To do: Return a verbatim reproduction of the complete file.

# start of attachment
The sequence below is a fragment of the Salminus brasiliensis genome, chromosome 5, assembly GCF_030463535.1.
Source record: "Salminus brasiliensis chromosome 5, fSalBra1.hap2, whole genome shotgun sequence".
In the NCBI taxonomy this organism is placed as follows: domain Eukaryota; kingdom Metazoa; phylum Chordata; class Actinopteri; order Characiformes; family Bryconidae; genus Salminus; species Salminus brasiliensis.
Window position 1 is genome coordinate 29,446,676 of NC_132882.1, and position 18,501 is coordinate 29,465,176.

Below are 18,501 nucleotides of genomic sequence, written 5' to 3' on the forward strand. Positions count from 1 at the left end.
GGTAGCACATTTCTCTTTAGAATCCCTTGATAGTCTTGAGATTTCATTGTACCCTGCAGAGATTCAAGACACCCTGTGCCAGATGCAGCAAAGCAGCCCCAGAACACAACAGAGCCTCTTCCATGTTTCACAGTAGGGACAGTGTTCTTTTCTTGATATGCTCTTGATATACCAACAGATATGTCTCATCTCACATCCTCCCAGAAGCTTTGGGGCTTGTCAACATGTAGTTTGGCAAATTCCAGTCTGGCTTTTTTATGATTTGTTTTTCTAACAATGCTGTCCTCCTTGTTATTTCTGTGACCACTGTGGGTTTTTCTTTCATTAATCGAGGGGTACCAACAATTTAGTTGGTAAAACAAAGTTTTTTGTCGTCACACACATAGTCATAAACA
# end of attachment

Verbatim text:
The sequence below is a fragment of the Salminus brasiliensis genome, chromosome 5, assembly GCF_030463535.1.
Source record: "Salminus brasiliensis chromosome 5, fSalBra1.hap2, whole genome shotgun sequence".
In the NCBI taxonomy this organism is placed as follows: domain Eukaryota; kingdom Metazoa; phylum Chordata; class Actinopteri; order Characiformes; family Bryconidae; genus Salminus; species Salminus brasiliensis.
Window position 1 is genome coordinate 29,446,676 of NC_132882.1, and position 18,501 is coordinate 29,465,176.

Below are 18,501 nucleotides of genomic sequence, written 5' to 3' on the forward strand. Positions count from 1 at the left end.
GGTAGCACATTTCTCTTTAGAATCCCTTGATAGTCTTGAGATTTCATTGTACCCTGCAGAGATTCAAGACACCCTGTGCCAGATGCAGCAAAGCAGCCCCAGAACACAACAGAGCCTCTTCCATGTTTCACAGTAGGGACAGTGTTCTTTTCTTGATATGCTCTTGATATACCAACAGATATGTCTCATCTCACATCCTCCCAGAAGCTTTGGGGCTTGTCAACATGTAGTTTGGCAAATTCCAGTCTGGCTTTTTTATGATTTGTTTTTCTAACAATGCTGTCCTCCTTGTTATTTCTGTGACCACTGTGGGTTTTTCTTTCATTAATCGAGGGGTACCAACAATTTAGTTGGTAAAACAAAGTTTTTTGTCGTCACACACATAGTCATAAACA